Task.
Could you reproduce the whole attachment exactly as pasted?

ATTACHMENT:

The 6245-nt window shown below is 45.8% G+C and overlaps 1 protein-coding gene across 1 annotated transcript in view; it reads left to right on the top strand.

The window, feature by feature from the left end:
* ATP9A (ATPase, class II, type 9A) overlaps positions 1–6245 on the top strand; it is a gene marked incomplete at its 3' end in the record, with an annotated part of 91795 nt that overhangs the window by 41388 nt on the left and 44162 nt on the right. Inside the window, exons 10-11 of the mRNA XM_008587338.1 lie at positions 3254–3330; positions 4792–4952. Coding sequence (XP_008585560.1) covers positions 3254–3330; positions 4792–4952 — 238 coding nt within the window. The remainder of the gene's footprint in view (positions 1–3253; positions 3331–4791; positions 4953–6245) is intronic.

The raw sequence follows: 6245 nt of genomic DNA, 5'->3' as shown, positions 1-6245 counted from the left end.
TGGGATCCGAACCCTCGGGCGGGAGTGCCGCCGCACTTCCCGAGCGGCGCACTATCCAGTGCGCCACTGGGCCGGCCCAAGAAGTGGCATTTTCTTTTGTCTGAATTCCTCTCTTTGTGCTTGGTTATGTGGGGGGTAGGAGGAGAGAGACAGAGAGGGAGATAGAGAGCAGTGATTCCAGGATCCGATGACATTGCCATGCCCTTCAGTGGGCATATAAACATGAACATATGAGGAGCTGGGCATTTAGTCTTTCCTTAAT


The 6245-nt window shown below is 45.8% G+C and overlaps 1 protein-coding gene across 1 annotated transcript in view; it reads left to right on the top strand.

The window, feature by feature from the left end:
* ATP9A (ATPase, class II, type 9A) overlaps positions 1–6245 on the top strand; it is a gene marked incomplete at its 3' end in the record, with an annotated part of 91795 nt that overhangs the window by 41388 nt on the left and 44162 nt on the right. Inside the window, exons 10-11 of the mRNA XM_008587338.1 lie at positions 3254–3330; positions 4792–4952. Coding sequence (XP_008585560.1) covers positions 3254–3330; positions 4792–4952 — 238 coding nt within the window. The remainder of the gene's footprint in view (positions 1–3253; positions 3331–4791; positions 4953–6245) is intronic.

The raw sequence follows: 6245 nt of genomic DNA, 5'->3' as shown, positions 1-6245 counted from the left end.
TGGGATCCGAACCCTCGGGCGGGAGTGCCGCCGCACTTCCCGAGCGGCGCACTATCCAGTGCGCCACTGGGCCGGCCCAAGAAGTGGCATTTTCTTTTGTCTGAATTCCTCTCTTTGTGCTTGGTTATGTGGGGGGTAGGAGGAGAGAGACAGAGAGGGAGATAGAGAGCAGTGATTCCAGGATCCGATGACATTGCCATGCCCTTCAGTGGGCATATAAACATGAACATATGAGGAGCTGGGCATTTAGTCTTTCCTTAAT